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As a budding inventor and scientist, Shree Bose, in second grade, tried to make blue spinach. In fourth grade she built a remote-controlled garbage can. In eighth grade she invented a railroad tie made out of recycled plastic and granite dust, an achievement that got her to the top 30 in a national science competition for middle school students.
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In 11th grade Ms. Bose, a 17-year-old in Fort Worth, tackled ovarian cancer, and that research won her the grand prize and $50,000 in the Google Science Fair last week.
For the winning research Ms. Bose looked at a chemotherapy drug, cisplatin, that is commonly taken by women with ovarian cancer. The problem is that the cancer cells tend to grow resistant to cisplatin over time, and Ms. Bose set out to find a way to counteract that.
She found the answer in a cellular energy protein known as AMPK, or adenosine monophosphate-activated protein kinase. She observed that when AMPK was paired with cisplatin at the beginning of treatment the combination diminished the effectiveness of cisplatin. But added later on, when the cancer cells were growing resistant, the AMPK worked to maintain the effectiveness of cisplatin, allowing it to continue killing the malignant cells, at least in cell cultures.
“That opens up a lot of new avenues for research,” Ms. Bose said. Her research was supervised by Dr. Alakananda Basu at the University of North Texas Health Science Center in Fort Worth.
More than 10,000 students from 91 countries entered the science fair, which was Google’s first. The entries, submitted over the Web, were winnowed down to 60 semifinalists and then 15 finalists who presented their findings to judges at Google’s Silicon Valley headquarters last week.
Ms. Bose’s research was named best in the age 17-18 category and best of show over all. Her prize includes $50,000 for future college studies, a 10-day trip to the Galapagos Islands and a separate trip to visit the CERN particle physics laboratory in Switzerland.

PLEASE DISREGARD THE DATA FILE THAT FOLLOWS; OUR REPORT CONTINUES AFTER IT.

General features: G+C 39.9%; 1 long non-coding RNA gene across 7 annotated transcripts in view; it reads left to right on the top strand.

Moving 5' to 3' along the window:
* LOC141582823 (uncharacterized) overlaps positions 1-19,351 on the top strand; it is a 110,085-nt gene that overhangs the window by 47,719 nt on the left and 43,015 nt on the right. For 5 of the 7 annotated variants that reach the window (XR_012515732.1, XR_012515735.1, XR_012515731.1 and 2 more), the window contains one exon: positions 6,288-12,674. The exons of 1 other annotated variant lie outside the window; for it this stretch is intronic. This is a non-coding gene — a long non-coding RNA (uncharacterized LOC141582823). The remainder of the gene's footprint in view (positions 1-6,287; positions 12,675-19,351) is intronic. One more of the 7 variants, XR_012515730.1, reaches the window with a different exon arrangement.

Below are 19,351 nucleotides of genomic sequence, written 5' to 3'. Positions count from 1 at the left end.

Girls swept all three age categories in the competition, a contrast to generations past when women were largely excluded from the science world.
“Personally I think that’s amazing, because throughout my entire life, I’ve heard science is a field where men go into,” Ms. Bose said. “It just starts to show you that women are stepping up in science, and I’m excited that I was able to represent maybe just a little bit of that.” She will start her senior year of high school in the fall.
“At the end, we were like, ‘Yeah, girl power!’ ” said Naomi Shah of Portland, Ore., who won the age 15-16 category with a study of the effects of air quality on lungs, particularly for people who have asthma. Ms. Shah recruited 103 test subjects, performed 24-hour air quality measurements at their homes and workplaces and had each blow into a device that measured the force of their breath.
Lauren Hodge of Dallastown, Pa., won the age 13-14 category for research on whether marinades reduce the amount of cancer-causing compounds produced by the grilling of meat. She found that lemon juice and brown sugar cut the level of carcinogens sharply, while soy sauce increased them.
Vint Cerf, Google’s chief Internet evangelist and one of the judges, said that gender did not play a role in deciding the winners. “This was a gender-neutral evaluation of all the work that was done,” he said. Nonetheless, “I was secretly very pleased to see that happen,” Dr. Cerf said. “This is just a reminder that women are fully capable of doing same or better quality work than men can.”
The gender tables are not entirely turned among budding scientists. Nowadays the competitors at science fairs are pretty evenly split between boys and girls, both Ms. Bose and Ms. Shah said, and 9 of the 15 finalists in the Google Science Fair were boys.
“I think that was just, like, pure coincidence,” Ms. Shah said of the girls’ sweep, “because all 15 finalists had great projects.”
Perhaps belying a bit the notion that American students are falling behind in science, the United States dominated the top slots. All three of the winners were American, as were nearly three-quarters of the finalists. About 60 percent of the entries came from Americans.
Dr. Cerf said that a common thread among the finalists was that they had explored science enthusiastically for years with the encouragement of their parents.
For Ms. Bose, it was the blue spinach that got her started. “I actually decided that children didn’t want to eat their vegetables because they were green, and so my fantastic idea for the science fair project was to turn a spinach plant blue,” she recalled.
She repeatedly injected blue food coloring into a spinach plant, and a few weeks later she took to school a shriveled, stained vegetable — she had forgotten to water it — and explained that children would happily eat spinach if only it were blue.
“Sounds like a weird beginning, but after that I just realized that science is cool, it’s something I want to do,” said Ms. Bose, who eventually hopes to get a doctorate and a medical degree so that she can both treat patients and look for new cures. “And it’s just been getting better from there.”